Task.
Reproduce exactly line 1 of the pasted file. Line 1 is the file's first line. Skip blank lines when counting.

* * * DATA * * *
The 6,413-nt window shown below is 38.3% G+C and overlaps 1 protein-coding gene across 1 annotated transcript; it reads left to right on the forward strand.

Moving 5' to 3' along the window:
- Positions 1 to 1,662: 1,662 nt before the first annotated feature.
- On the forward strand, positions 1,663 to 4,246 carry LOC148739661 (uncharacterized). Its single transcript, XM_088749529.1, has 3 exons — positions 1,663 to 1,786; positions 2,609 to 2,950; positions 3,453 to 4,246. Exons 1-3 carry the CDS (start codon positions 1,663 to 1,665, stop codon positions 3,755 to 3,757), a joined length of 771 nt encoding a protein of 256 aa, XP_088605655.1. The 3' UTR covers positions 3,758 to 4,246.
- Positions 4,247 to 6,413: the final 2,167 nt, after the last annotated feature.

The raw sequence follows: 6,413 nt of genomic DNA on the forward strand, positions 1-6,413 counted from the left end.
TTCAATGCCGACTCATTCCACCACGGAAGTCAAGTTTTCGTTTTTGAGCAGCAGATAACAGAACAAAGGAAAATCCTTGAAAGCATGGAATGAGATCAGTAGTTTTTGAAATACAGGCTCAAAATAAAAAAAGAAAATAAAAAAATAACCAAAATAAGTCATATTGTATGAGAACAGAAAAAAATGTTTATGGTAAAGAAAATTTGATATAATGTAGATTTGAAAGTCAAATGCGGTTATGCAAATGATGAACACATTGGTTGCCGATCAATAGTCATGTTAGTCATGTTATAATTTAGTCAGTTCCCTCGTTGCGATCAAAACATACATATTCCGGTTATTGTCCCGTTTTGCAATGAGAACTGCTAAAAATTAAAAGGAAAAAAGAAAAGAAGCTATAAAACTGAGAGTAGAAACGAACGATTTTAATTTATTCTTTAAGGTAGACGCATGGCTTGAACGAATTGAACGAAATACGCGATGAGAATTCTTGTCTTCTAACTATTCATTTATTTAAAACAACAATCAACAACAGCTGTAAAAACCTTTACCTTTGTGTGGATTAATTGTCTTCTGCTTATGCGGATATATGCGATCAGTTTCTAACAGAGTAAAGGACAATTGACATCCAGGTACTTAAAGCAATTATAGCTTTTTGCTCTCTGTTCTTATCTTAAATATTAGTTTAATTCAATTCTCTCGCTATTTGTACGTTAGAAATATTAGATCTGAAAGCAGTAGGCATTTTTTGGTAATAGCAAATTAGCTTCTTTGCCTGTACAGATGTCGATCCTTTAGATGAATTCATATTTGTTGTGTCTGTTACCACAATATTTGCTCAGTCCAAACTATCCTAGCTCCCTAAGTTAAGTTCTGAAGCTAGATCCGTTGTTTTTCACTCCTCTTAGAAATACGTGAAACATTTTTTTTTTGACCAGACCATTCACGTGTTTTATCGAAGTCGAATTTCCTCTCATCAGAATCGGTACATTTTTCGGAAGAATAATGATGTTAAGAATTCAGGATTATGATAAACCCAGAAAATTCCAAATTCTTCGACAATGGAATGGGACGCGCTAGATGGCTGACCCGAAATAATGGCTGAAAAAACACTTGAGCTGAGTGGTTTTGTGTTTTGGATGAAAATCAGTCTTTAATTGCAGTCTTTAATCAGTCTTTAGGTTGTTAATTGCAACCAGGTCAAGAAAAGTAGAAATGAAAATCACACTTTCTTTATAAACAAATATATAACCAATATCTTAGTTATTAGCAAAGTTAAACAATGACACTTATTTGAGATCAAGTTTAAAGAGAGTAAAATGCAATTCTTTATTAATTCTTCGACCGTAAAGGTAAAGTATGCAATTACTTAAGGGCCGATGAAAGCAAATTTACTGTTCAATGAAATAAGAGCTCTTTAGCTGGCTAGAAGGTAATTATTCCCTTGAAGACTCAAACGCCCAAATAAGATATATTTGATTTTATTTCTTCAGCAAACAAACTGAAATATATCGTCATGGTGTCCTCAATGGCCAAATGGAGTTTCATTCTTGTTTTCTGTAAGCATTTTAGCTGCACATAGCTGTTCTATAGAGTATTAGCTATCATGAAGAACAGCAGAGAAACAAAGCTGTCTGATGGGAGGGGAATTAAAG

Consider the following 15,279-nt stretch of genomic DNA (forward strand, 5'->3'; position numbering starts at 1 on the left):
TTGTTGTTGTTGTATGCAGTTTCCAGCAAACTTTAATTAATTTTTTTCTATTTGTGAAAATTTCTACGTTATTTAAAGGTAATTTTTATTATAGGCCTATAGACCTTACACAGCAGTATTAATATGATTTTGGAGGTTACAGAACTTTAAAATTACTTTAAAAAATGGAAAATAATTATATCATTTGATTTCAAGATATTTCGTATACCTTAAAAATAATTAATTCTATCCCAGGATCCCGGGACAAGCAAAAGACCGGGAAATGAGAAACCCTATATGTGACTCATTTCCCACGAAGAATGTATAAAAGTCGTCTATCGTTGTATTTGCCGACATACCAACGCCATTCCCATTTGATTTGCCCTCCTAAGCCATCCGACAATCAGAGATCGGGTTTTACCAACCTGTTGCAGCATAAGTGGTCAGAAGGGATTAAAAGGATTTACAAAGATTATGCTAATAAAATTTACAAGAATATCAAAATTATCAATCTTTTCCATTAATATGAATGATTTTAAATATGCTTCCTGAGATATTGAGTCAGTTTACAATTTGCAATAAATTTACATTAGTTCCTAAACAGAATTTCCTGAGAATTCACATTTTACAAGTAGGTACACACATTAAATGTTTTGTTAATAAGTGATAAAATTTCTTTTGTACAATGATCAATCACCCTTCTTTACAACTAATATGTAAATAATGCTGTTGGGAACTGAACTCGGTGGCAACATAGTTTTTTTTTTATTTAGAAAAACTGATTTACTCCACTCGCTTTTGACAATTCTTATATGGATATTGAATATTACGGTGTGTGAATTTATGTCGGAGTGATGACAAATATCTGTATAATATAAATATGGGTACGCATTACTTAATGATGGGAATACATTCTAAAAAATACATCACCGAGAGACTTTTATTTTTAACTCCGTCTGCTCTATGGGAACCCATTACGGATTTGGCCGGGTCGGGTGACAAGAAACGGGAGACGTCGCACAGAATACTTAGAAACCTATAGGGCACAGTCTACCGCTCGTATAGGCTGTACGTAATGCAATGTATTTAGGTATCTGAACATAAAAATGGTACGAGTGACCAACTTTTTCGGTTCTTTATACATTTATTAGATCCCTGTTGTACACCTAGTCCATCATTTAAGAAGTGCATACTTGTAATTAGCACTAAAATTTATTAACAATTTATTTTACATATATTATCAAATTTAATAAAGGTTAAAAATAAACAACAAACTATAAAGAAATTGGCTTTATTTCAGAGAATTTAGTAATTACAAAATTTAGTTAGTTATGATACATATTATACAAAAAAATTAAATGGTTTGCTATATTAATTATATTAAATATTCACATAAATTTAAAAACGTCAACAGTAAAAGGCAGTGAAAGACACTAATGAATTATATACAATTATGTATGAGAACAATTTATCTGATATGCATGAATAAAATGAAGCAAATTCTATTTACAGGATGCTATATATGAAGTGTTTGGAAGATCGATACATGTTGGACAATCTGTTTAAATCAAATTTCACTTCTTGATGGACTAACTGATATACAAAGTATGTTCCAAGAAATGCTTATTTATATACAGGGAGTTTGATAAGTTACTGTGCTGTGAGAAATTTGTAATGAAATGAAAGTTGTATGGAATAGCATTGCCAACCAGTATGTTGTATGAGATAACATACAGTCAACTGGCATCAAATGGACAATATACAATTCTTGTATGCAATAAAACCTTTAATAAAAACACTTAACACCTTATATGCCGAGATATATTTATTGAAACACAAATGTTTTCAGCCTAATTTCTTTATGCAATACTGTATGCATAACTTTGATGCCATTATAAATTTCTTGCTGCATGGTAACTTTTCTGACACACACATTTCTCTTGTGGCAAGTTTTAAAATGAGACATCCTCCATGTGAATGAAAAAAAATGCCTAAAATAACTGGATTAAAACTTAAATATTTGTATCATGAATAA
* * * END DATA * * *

The 6,413-nt window shown below is 38.3% G+C and overlaps 1 protein-coding gene across 1 annotated transcript; it reads left to right on the forward strand.